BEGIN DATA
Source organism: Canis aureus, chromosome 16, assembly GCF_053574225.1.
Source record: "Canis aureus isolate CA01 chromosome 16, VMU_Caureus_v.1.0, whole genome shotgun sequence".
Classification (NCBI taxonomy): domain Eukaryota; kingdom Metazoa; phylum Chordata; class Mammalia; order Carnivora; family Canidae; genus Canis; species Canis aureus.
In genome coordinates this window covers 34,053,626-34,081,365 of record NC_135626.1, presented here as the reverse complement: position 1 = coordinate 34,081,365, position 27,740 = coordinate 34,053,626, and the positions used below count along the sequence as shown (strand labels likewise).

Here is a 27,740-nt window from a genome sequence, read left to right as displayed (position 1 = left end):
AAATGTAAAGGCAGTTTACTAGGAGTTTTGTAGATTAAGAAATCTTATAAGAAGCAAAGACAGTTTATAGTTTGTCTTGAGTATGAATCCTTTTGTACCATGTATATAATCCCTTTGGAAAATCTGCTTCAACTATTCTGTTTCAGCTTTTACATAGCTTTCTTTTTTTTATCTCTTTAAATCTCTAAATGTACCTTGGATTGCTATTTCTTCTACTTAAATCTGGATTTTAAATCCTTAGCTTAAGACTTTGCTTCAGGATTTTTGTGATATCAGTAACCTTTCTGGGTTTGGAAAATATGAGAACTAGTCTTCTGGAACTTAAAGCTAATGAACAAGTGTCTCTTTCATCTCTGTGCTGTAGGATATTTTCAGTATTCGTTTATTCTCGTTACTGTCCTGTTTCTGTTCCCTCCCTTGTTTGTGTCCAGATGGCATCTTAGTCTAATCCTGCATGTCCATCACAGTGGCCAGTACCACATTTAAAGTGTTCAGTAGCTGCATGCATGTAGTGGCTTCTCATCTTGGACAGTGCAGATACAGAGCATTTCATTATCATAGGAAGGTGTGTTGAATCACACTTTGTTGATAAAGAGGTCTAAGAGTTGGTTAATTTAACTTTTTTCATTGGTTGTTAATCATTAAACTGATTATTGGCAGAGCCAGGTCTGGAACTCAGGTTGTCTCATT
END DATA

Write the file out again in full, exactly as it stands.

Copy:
Source organism: Canis aureus, chromosome 16, assembly GCF_053574225.1.
Source record: "Canis aureus isolate CA01 chromosome 16, VMU_Caureus_v.1.0, whole genome shotgun sequence".
Classification (NCBI taxonomy): domain Eukaryota; kingdom Metazoa; phylum Chordata; class Mammalia; order Carnivora; family Canidae; genus Canis; species Canis aureus.
In genome coordinates this window covers 34,053,626-34,081,365 of record NC_135626.1, presented here as the reverse complement: position 1 = coordinate 34,081,365, position 27,740 = coordinate 34,053,626, and the positions used below count along the sequence as shown (strand labels likewise).

Here is a 27,740-nt window from a genome sequence, read left to right as displayed (position 1 = left end):
AAATGTAAAGGCAGTTTACTAGGAGTTTTGTAGATTAAGAAATCTTATAAGAAGCAAAGACAGTTTATAGTTTGTCTTGAGTATGAATCCTTTTGTACCATGTATATAATCCCTTTGGAAAATCTGCTTCAACTATTCTGTTTCAGCTTTTACATAGCTTTCTTTTTTTTATCTCTTTAAATCTCTAAATGTACCTTGGATTGCTATTTCTTCTACTTAAATCTGGATTTTAAATCCTTAGCTTAAGACTTTGCTTCAGGATTTTTGTGATATCAGTAACCTTTCTGGGTTTGGAAAATATGAGAACTAGTCTTCTGGAACTTAAAGCTAATGAACAAGTGTCTCTTTCATCTCTGTGCTGTAGGATATTTTCAGTATTCGTTTATTCTCGTTACTGTCCTGTTTCTGTTCCCTCCCTTGTTTGTGTCCAGATGGCATCTTAGTCTAATCCTGCATGTCCATCACAGTGGCCAGTACCACATTTAAAGTGTTCAGTAGCTGCATGCATGTAGTGGCTTCTCATCTTGGACAGTGCAGATACAGAGCATTTCATTATCATAGGAAGGTGTGTTGAATCACACTTTGTTGATAAAGAGGTCTAAGAGTTGGTTAATTTAACTTTTTTCATTGGTTGTTAATCATTAAACTGATTATTGGCAGAGCCAGGTCTGGAACTCAGGTTGTCTCATT